A Seattle-based factory trawler cut short its fishing season off the Washington coast after 85 of 126 crew tested positive for COVID-19 in screening results obtained Saturday, according to a statement released by vessel operator American Seafoods.
The test results for the FV American Dynasty are a somber finding for the North Pacific fishing industry, which has been trying to keep the novel coronavirus off the ships and out of the shore-based plants that produce much of the nation’s seafood.
The outbreak also underscores the toll coronavirus continues to take on the food processing industry across the nation. In Washington state, outbreaks in meat plants, fruit and vegetable fields and packing facilities prompted Gov. Jay Inslee to order new protections for agricultural and food processing workers.
As part of the effort to keep outbreaks from impacting the seafood industry, the American Dynasty crew, before heading off to sea May 13, were screened for the virus and underwent quarantines. They also underwent additional testing for the antibodies created by the virus.
“Only if there were no signs that they were actively infected or contagious were they cleared to board their vessel,” American Seafoods chief executive Mikel Durham said in a written statement.
Somehow, the virus still found its way on board.
Last week, as the vessel docked in Bellingham, one crew member reported feeling sick, tested positive for COVID-19 and was hospitalized. That prompted the company to have the rest of the crew screened, and 85 tested positive in results received Saturday. Results were still pending for nine crew members, according to a statement released Sunday by American Seafoods.
A company spokeswoman said none of the crew that tested positive Saturday initially appeared to have symptoms. Two later reported feeling ill.
But the son of one crewman said his father described the illness spreading on board while it was still at sea earlier last week off the coast of Washington. The crewman’s son, who requested anonymity to protect the privacy of his family, said his father fell sick with symptoms that included fever and cough, as did others. His father also was frustrated because some crew members were not following protocols that required them to wear masks, according to the son.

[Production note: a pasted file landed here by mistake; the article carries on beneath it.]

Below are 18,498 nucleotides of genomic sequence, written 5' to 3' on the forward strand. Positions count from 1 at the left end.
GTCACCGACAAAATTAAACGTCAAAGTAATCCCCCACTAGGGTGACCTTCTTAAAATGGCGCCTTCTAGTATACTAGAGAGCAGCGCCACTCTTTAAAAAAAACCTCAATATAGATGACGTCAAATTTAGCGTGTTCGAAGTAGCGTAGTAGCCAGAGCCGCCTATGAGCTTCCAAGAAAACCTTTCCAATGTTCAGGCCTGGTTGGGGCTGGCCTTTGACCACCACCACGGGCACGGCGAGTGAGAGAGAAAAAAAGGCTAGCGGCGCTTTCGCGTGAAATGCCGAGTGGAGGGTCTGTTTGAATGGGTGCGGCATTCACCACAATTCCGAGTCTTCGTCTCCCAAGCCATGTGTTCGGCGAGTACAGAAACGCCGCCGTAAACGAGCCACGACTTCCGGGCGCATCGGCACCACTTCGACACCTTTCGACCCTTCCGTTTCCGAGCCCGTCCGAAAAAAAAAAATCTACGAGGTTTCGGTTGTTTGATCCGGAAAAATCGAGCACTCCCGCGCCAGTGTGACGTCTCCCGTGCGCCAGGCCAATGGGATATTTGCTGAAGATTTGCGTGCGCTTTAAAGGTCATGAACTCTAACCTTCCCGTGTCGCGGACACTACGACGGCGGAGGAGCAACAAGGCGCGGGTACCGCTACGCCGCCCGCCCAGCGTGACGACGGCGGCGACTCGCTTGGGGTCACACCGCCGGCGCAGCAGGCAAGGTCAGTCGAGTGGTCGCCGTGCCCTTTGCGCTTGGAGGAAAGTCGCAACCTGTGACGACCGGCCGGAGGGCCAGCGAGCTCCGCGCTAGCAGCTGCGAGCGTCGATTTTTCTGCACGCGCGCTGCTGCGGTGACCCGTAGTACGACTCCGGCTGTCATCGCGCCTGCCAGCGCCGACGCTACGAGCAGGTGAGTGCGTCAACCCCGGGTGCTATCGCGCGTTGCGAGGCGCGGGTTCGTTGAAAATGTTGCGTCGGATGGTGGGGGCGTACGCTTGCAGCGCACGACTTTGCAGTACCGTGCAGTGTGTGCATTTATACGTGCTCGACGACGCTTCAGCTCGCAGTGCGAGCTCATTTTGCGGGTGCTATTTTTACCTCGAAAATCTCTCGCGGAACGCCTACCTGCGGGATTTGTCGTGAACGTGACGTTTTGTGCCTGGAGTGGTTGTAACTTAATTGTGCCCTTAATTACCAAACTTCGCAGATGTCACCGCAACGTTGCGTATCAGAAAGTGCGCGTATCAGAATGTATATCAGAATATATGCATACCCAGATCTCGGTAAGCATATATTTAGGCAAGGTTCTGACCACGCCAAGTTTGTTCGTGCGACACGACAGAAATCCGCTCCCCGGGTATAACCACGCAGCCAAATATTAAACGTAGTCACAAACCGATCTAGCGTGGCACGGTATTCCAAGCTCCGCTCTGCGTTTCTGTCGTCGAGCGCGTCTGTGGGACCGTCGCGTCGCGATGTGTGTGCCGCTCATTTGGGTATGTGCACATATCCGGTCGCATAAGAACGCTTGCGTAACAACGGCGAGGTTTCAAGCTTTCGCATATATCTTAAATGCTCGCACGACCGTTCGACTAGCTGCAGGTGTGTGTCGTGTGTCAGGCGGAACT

“We are taking any concerns seriously while the ship was out,” said Suzanne Lagoni, the American Seafoods spokeswoman. “We welcome anyone who wants to call to talk about their experiences. All the crew members were given the cell number of our manager of employee health.”
Lagoni said the company is conducting, in cooperation with other agencies, an investigation of the outbreak, and employees’ experiences at sea will be part of the review.
The vessel is now moored in Seattle, and crew members who tested positive have been taken on shore, where they are being monitored by medical personnel.
“The health and safety of our crew, employees and the communities where we operate is always the top priority for us,” said Durham. She noted the company is cooperating with the U.S. Coast Guard, Public Health — Seattle & King County, Port of Seattle and Centers for Disease Control and Prevention.
American Seafoods, which operates a fleet of six vessels, is a major player in harvests off Washington and Alaska with the ability to process catches on board into frozen products. Off Washington, the American Dynasty was fishing for hake, also known as whiting, and was later scheduled to fish for pollock during a summer season in the Bering Sea.
The vessel’s season is on hold, at least for now.
Durham said the company has contract medics aboard its vessels, and medical equipment to respond to COVID-19. The company also has put in place “preparedness procedures” in the event of an outbreak. Those plans are now “fully executed,” and updates will be provided as the situation evolves, according to a statement from American Seafoods.
American Seafoods’ pre-fishing season procedures to prevent an outbreak included a quarantine for crew members of at least five days that was accompanied by testing. That differs from the protocols used by some other companies, which have used 14-day quarantines.
Ann Jarris of Discovery Health MD said her medical services firm, which has contracted with more than 30 fishing companies, recommends the two-week quarantine coupled with testing. As far as she knows, of those companies that went to sea, none has had positive cases of COVID-19 among crew after completing the quarantine and testing program.